Our Citizen Prince
There are many reasons to celebrate the life of Prince Jonah Kuhio Kalaniana‘ole. The Kauai native, fondly known as “ke ali‘i maka‘ainana” or “the citizen prince,” persevered in standing up for native Hawaiian rights. Born March 26 in Koloa, his birthday continues to mark an important time in history and serves as a reminder of his altruism. The seventh annual Anahola Prince Kuhio Day Celebration pays homage to his life Saturday (March 18), from 11 a.m. to 5 p.m., at Anahola Beach Park.
“Being that we are all homesteaders here, we wanted to share the benefits and legacy that Prince Kuhio left,” says Lorna “La” Con-trades, an Anahola resident who is on the team that coordinates the celebration each year.
Prince Kuhio is most famously known for leading the passage of the Hawaiian Homes Commission Act, resulting in approximately 200,000 acres of land, including Anahola, being set aside for native Hawaiians.
His political involvement began in the late 1800s as part of a group attempting to restore the monarchy. While he was imprisoned for his actions and subsequently left the Islands for a brief period of time, he returned to become a prominent voice for the native people. The great-grandson of King Kaumuali‘i, he was elected to the U.S. Congress in 1902 to represent the Territory of Hawaii and went on to serve a total of 10 terms.
He helped establish Hawaiian Civic Club as well as governmental infrastructure, including the county system in operation today. He also sponsored the first bill for statehood in 1919. However, he is most revered for what Contrades calls “the perpetual growth of a healthy Hawaiian community on aina ho‘opulapula (homesteads land).”
The annual Anahola festival dedicated to Prince Kuhio was established in 2011, but it has roots that began in 2010. The seed was planted after an unfortunate series of suicides that struck the eastside town in 2008. “It was a wake-up call for the community,” says Contrades.
Many individuals and organizations within the community initiated a beach cleanup in 2010, designed to bring people together and work for a greater cause.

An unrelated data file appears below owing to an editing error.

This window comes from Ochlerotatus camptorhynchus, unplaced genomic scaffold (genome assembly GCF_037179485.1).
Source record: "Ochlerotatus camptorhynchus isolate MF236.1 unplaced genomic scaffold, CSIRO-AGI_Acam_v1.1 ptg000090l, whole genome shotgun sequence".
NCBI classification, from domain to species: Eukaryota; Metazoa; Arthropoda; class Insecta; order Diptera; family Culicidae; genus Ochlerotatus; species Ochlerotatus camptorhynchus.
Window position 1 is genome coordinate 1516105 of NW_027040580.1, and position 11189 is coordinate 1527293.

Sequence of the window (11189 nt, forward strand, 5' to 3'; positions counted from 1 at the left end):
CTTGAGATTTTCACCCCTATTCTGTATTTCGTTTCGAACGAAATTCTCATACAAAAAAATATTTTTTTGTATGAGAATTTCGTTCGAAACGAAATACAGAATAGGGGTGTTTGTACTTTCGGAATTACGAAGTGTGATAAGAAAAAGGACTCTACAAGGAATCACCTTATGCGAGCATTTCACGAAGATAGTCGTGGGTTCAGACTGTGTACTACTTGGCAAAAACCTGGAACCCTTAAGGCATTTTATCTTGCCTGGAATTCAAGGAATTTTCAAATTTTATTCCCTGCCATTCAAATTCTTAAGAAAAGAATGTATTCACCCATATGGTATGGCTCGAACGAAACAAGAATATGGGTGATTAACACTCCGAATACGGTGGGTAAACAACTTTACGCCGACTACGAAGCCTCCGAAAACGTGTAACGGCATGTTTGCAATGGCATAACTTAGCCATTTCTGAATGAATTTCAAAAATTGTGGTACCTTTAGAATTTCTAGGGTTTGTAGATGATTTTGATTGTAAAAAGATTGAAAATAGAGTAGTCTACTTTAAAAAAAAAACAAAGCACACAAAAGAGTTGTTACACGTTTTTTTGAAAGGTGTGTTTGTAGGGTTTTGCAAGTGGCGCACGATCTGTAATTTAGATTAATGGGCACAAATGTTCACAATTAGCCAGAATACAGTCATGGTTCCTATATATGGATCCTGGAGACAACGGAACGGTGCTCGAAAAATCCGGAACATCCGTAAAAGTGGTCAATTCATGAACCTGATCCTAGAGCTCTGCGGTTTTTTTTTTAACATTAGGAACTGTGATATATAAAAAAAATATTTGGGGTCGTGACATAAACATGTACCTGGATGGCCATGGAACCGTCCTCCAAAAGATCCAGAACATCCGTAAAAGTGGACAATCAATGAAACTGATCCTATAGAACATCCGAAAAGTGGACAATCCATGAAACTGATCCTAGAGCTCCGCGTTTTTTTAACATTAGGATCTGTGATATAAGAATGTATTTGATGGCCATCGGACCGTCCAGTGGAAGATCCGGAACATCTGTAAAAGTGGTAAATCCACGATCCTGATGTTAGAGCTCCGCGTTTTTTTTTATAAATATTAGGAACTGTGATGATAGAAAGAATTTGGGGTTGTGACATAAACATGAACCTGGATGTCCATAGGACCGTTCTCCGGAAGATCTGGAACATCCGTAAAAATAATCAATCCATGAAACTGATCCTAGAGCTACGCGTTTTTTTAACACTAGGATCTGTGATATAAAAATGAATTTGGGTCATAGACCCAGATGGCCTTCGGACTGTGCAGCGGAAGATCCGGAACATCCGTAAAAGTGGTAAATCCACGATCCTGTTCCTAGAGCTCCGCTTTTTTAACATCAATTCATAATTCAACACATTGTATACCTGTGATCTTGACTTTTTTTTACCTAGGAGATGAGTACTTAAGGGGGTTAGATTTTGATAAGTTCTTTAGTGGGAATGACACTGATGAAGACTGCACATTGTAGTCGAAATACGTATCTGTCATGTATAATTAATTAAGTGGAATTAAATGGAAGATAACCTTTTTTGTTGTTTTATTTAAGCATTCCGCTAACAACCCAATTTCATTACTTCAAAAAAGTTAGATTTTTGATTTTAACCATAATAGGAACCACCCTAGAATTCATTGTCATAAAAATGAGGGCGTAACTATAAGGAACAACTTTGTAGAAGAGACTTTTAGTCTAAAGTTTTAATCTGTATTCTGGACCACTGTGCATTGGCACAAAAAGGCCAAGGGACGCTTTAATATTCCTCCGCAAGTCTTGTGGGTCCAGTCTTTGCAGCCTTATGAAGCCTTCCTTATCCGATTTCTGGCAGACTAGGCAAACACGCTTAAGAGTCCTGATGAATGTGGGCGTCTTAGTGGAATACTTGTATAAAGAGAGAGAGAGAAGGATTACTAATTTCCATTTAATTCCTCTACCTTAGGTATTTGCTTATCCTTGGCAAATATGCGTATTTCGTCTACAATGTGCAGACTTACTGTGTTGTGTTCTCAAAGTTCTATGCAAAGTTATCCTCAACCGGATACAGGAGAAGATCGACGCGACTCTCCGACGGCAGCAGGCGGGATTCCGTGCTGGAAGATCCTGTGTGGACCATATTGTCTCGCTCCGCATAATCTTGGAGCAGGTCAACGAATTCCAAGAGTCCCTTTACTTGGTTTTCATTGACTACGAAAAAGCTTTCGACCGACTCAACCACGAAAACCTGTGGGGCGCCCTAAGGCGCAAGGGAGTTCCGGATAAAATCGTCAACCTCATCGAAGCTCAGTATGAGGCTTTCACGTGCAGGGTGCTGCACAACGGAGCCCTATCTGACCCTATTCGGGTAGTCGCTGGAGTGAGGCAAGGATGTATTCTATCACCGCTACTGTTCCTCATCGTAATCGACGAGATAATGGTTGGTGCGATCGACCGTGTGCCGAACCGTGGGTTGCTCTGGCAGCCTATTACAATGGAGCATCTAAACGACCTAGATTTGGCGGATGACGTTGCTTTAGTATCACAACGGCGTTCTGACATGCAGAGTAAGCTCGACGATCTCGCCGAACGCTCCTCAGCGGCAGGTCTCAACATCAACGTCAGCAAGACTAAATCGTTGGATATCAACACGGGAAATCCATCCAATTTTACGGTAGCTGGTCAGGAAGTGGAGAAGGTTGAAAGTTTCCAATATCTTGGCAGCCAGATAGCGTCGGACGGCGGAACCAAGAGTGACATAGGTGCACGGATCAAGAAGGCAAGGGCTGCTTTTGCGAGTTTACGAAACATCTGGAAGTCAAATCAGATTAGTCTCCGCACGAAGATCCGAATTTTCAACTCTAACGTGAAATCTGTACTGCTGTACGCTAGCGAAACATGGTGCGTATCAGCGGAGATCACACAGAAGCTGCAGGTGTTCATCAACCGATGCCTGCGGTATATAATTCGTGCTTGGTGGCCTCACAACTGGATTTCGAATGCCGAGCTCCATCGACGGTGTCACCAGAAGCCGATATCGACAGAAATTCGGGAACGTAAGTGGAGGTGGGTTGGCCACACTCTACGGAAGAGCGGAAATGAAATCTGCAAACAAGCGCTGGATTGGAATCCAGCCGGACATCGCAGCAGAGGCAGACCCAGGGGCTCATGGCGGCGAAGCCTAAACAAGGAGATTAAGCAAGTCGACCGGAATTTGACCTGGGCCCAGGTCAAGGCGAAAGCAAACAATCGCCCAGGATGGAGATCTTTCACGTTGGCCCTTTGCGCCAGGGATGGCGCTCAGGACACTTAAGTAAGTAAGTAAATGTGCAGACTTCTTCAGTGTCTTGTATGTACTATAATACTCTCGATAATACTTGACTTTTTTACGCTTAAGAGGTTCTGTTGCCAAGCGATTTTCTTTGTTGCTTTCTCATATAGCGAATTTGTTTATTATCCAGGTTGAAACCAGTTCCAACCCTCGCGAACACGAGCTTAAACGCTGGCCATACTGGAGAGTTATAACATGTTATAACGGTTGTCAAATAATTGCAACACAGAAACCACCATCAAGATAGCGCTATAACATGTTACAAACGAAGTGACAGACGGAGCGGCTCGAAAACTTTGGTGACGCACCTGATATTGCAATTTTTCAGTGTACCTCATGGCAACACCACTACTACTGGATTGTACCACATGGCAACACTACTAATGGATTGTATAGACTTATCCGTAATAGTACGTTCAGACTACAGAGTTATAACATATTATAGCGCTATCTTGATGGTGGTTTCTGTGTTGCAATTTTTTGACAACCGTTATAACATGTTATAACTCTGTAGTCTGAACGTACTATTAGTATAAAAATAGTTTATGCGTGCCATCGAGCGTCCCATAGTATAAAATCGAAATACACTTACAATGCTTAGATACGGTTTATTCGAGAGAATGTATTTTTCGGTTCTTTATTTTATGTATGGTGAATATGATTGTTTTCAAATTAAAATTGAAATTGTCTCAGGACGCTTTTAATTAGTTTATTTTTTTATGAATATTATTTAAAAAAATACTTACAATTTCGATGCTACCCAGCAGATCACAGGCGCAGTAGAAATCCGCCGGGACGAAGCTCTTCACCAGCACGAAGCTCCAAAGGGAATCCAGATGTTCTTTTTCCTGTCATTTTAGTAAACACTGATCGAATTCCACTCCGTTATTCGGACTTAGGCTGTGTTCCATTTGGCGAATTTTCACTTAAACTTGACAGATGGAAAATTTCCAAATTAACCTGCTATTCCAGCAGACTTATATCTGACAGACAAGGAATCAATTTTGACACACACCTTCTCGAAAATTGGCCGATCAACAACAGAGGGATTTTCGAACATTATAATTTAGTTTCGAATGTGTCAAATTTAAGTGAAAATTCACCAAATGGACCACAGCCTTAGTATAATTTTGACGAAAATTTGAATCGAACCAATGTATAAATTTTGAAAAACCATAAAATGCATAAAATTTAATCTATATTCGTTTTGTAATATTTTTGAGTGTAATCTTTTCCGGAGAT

“It also was significant in terms of rising from the ashes with the loss of three ‘opio to suicide, and working together as a Hawaiian community to plan, share and celebrate life with residents and visitors,” says Contrades.
Now, the event continues connecting the community by honoring Prince Kuhio. An all-volunteer group hosts the annual Anahola showcase, which includes entertainment by area schools, including Aha Punana Leo and Kanuikapono Public Charter School. Moreover, Lady Ipo Kahaunaele-Ferreira, an Anahola homesteader who sits on the Anahola Prince Kuhio Day Celebration planning committee, serves as emcee and entertainment coordinator.
“We have a lot of talent in Anahola,” says Contrades, who also volunteers for nonprofit Ka Hale Pono Inc.
The free, family-friendly event includes Hawaiian games such as konane, water slides, and a bounce house for keiki. “Sparky’s Fire Safety House” as well as informational booths will be on hand to educate the public about topics such as native culture, and food by Anahola vendors will be available for purchase.
“It really is an ohana event,” says Kahanu Keawe, who resides in Anahola and volunteered to help organize the event. “It’s a wholesome activity to be at.”
One of the most cherished aspects of the celebration, however, is the respect paid each year to a kupuna whose life parallels Prince Kuhio’s. This year, the late Moses “Moke” Kapalekilaheo Keale Sr. was chosen as honoree.
Keale, an Anahola resident who died May 3, 2000, dedicated two decades of his life as an Office of Hawaiian Affairs trustee in service of native communities on Kauai and Niihau. His family continues to reside in Anahola.
“Our theme is to honor the past and embrace the future,” says Contrades. “We honor Anahola kupuna who have made a difference in the community; who exemplify the qualities of the prince.”
Keawe agrees that Keale demonstrated qualities similar to Prince Kuhio. “They both had aloha for this place and Native Hawaiians,” she says.
Aloha is bound to be in abundance at this weekend’s celebration, funded by Hawaii Tourism Authority and in partnership with County of Kauai and Department of Hawaiian Home Lands.
“The biggest draw is, if you want to feel like there’s still good in the world and life is still good, then come to this event,” says Keawe, “because you’ll meet a lot of good people, the kupuna come out, there’s great entertainment. There’s just a lot of good.”